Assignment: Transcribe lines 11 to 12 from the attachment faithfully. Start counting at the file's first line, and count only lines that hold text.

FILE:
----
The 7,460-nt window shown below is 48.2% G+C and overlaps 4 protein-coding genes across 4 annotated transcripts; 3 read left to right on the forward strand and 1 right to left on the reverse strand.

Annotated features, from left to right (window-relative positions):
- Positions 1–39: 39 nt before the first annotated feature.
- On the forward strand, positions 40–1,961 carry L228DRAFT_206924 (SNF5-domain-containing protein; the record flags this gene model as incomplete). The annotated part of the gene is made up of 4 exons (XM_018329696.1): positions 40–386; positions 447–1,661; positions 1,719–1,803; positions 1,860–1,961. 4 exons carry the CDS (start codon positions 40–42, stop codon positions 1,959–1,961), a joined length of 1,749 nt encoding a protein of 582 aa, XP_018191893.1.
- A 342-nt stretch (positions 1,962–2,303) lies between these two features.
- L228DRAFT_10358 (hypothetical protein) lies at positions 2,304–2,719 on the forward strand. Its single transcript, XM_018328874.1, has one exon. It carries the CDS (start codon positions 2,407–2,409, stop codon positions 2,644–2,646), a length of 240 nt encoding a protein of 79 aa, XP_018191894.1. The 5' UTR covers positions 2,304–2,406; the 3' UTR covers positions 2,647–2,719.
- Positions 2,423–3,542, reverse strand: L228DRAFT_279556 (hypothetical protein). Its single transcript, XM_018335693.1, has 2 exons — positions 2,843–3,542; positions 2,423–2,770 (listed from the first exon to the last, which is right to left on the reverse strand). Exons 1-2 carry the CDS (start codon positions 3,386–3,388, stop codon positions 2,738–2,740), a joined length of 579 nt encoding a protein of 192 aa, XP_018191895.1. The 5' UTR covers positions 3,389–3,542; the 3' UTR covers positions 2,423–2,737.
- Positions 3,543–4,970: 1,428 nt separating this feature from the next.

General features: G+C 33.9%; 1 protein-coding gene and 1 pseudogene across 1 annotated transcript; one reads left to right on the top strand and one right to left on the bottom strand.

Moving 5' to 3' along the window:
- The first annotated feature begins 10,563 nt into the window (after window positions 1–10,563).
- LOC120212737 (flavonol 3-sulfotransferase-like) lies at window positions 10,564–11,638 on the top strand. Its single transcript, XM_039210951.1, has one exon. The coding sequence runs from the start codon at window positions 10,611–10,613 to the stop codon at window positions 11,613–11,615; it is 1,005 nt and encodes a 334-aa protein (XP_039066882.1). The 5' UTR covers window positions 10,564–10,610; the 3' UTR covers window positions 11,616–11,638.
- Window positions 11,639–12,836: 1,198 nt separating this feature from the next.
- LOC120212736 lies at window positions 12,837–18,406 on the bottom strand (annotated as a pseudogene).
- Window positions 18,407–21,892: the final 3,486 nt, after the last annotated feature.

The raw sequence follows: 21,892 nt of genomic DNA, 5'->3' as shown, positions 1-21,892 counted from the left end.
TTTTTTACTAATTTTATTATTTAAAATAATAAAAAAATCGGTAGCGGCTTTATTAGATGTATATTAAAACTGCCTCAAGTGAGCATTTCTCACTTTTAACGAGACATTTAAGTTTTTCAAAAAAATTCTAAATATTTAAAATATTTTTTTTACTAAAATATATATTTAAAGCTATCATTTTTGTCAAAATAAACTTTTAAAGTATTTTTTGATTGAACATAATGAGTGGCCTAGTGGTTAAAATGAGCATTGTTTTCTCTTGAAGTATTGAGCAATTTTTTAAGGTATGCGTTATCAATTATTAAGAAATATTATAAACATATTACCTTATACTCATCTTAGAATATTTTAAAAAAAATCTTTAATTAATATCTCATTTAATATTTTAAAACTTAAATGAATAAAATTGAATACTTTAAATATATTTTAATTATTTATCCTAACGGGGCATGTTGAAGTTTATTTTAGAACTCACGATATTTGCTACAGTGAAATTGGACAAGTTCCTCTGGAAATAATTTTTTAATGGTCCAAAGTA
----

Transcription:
- The first annotated feature begins 10,563 nt into the window (after window positions 1–10,563).
- LOC120212737 (flavonol 3-sulfotransferase-like) lies at window positions 10,564–11,638 on the top strand. Its single transcript, XM_039210951.1, has one exon. The coding sequence runs from the start codon at window positions 10,611–10,613 to the stop codon at window positions 11,613–11,615; it is 1,005 nt and encodes a 334-aa protein (XP_039066882.1). The 5' UTR covers window positions 10,564–10,610; the 3' UTR covers window positions 11,616–11,638.